Try to get a fellowship or a ticket for the Grace Hopper Conference. The job fair portion has gotten much larger and a little more cynical and I think companies at the booths there don't care about your resume quite so much anymore, but you can submit your resume before the conference and companies will proactively reach out to you. And if you show passion in a conversation with booth staff, they might schedule onsite interviews for you. It's a good way to put yourself in a smaller pool of applicants where they might look at your resume more closely than if you're just in a sea of online applications.
posted by stoneandstar at 9:43 PM on May 9, 2017 [2 favorites]

Best answer: I don't think it's normal for companies to ask to see a transcript suddenly after the fact. Your nightmare scenario is not realistic. Transcripts often take weeks to get, so springing it on people as a surprise would just cause problems for everyone. When applying for academic positions I've had them tell me up front they require official transcripts. Industry has not asked, although some did ask for GPA.

the campus recruiting pipeline, unsurprisingly, is a little heavier on GPA and coursework. look outside of it if you can -- I'd say campus career fairs probably won't be very fruitful.

If you're comfortable being a little bit of a stalker, look for blog posts/comments on hacker news/etc. where people are like "I did terrible in school but now my colleagues all think I'm a great programmer and I have a wonderful career!". Then figure out where those people worked.

it sucks that the companies with a 3.0 cutoff probably wouldn't take your application. but also the places (especially banks I think) that really take pride in their GPA filter seem to be looking for like 3.8+. It's kind of silly. So don't forget that for the more prestigious GPA-obsessed employers you fall into the exact same "reject" bucket as basically all of your peers.

your actual resume as you describe it is good, far better than most. some cynical advice: play up the C++ if you worry about not being taken seriously, it still has an aura of mystique and crusty hacker intimidation around it. make sure there are lots of dark green squares on your github, even if it means pushing only 2-3 line commits some days.

getting treatment for mental health is good as hell in my experience, and i'm rooting for you and i think you'll be shocked how much easier things are to deal with even if they're objectively more difficult. good luck!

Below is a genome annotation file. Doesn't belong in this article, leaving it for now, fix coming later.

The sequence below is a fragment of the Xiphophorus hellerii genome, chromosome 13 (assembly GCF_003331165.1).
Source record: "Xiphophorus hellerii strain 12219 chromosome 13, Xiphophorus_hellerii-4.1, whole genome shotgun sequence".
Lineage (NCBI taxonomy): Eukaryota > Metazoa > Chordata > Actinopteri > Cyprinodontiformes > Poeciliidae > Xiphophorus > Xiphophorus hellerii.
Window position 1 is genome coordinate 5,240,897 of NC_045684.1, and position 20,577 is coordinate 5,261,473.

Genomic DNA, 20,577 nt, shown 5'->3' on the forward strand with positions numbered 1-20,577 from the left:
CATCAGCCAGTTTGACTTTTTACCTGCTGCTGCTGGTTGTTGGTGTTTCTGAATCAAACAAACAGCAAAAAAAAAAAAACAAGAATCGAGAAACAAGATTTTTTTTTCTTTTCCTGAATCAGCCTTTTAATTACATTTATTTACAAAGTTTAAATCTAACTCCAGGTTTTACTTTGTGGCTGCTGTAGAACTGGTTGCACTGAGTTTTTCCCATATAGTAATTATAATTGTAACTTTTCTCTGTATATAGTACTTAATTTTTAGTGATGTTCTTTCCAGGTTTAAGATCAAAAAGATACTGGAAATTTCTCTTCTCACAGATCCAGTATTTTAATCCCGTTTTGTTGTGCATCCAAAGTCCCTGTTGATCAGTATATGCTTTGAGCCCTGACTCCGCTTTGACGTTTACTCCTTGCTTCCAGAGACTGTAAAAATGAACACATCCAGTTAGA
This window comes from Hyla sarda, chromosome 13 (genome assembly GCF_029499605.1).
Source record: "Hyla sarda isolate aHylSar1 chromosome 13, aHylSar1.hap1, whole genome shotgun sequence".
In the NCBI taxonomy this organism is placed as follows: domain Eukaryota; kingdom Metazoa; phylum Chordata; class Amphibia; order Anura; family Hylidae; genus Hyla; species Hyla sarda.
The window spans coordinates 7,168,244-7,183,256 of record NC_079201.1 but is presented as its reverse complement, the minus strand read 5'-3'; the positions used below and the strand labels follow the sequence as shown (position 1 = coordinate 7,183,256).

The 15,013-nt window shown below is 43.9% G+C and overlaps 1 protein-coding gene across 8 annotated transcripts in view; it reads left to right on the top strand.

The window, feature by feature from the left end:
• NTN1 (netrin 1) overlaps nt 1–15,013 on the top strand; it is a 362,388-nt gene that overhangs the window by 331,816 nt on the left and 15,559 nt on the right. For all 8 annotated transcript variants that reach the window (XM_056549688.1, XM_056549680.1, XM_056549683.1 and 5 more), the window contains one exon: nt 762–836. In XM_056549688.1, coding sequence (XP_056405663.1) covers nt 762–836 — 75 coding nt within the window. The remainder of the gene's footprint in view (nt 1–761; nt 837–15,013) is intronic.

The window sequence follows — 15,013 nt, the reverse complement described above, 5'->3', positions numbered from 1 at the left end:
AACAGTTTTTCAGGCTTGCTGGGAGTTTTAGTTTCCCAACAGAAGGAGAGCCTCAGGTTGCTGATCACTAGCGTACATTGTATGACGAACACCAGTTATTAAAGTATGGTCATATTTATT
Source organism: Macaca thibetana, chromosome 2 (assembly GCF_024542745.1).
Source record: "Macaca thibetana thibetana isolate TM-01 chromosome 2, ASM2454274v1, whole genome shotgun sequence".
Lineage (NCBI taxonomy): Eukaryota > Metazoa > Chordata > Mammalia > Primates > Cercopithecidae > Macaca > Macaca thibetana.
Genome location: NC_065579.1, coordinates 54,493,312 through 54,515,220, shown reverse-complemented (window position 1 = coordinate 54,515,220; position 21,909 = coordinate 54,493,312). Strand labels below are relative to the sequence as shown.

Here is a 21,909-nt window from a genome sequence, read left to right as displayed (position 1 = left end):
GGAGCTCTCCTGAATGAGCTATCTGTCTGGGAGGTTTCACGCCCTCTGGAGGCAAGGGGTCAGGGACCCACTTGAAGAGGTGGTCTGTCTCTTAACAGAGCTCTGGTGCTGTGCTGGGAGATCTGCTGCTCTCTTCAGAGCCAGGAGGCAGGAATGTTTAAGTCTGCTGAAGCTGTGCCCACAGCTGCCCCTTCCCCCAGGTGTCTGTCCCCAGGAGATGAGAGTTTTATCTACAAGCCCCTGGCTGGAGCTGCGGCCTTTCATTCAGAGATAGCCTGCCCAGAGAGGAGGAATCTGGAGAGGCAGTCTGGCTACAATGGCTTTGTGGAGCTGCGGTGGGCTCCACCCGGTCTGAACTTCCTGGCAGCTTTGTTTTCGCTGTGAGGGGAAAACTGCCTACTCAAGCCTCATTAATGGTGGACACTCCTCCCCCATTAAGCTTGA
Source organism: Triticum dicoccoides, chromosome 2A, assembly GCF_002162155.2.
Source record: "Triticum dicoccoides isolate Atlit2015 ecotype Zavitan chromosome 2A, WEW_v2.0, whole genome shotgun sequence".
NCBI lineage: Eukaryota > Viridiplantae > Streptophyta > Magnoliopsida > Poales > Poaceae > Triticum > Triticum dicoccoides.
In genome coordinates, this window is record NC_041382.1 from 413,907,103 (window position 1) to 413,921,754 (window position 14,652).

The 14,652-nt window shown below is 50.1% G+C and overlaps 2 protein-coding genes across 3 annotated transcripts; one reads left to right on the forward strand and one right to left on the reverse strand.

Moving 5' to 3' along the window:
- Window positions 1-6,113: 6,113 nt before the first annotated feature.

posted by vogon_poet at 1:43 AM on May 10, 2017 [2 favorites]

Just a couple of thoughts on salary. Definitely try to get a feel for your market value, but bear in mind that in a first job, you are somewhat on the back foot in that negotiation. So (a) don't beat yourself up if you don't get 100% of what you wanted, particularly if the process makes you anxious. It doesn't make you a bad negotiator if you can't screw the last dollar of your value out of the first employer you have and it's more important that you think you're going to learn from the company and enjoy working there.

And (b) first jobs are not forever, or even for very long necessarily. Even if you go in a bit underpaid, with a year's experience at a decent firm, you will be much more marketable and either your employer will recognise that in your salary in which case great, or they won't, in which case you now have solid industry experience and a much stronger platform from which to negotiate salary at your next job.
posted by crocomancer at 4:10 AM on May 10, 2017 [2 favorites]

Use or similar to find a reasonable salary. I pay interns ~$85k at Amzn. SF is expensive, $85k is not a lot there.

I would hang out with the ACM ICPC team and attend their Saturday mock contests for the next year. That will teach you the whiteboarding and coding skills that you will need for your interviews.
posted by pdoege at 6:05 AM on May 10, 2017 [3 favorites]

Also, if you have friends at desirable companies, see if they have a referral program. It is very likely to get your resume looked at and very likely they will at least schedule a phone interview. If you do well, they might not care at all about your transcript.
posted by stoneandstar at 9:01 AM on May 10, 2017 [1 favorite]

I am a software engineer and I interview software engineer candidates. Assuming you are technically competent, the best way to impress me is by speaking intelligently about a previous internship or project. This summer, make sure you understand what you are working on. Your specific tasks, how your piece fits in with the larger product. Keep track of technical challenges you encountered and how you solved them, these are your best opportunities to show that you are smart and can clearly communicate complex ideas.
posted by Horselover Fat at 12:37 PM on May 10, 2017 [2 favorites]